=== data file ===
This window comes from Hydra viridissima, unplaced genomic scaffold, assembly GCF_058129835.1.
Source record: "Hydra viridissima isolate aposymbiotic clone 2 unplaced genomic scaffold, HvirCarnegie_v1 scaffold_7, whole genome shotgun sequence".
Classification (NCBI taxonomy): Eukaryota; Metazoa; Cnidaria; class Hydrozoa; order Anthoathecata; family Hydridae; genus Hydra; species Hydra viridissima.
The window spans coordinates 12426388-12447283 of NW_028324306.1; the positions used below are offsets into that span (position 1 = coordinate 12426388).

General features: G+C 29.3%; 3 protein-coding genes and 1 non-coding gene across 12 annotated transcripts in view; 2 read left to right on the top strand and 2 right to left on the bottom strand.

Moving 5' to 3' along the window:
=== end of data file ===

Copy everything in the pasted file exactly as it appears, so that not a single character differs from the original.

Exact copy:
This window comes from Hydra viridissima, unplaced genomic scaffold, assembly GCF_058129835.1.
Source record: "Hydra viridissima isolate aposymbiotic clone 2 unplaced genomic scaffold, HvirCarnegie_v1 scaffold_7, whole genome shotgun sequence".
Classification (NCBI taxonomy): Eukaryota; Metazoa; Cnidaria; class Hydrozoa; order Anthoathecata; family Hydridae; genus Hydra; species Hydra viridissima.
The window spans coordinates 12426388-12447283 of NW_028324306.1; the positions used below are offsets into that span (position 1 = coordinate 12426388).

General features: G+C 29.3%; 3 protein-coding genes and 1 non-coding gene across 12 annotated transcripts in view; 2 read left to right on the top strand and 2 right to left on the bottom strand.

Moving 5' to 3' along the window: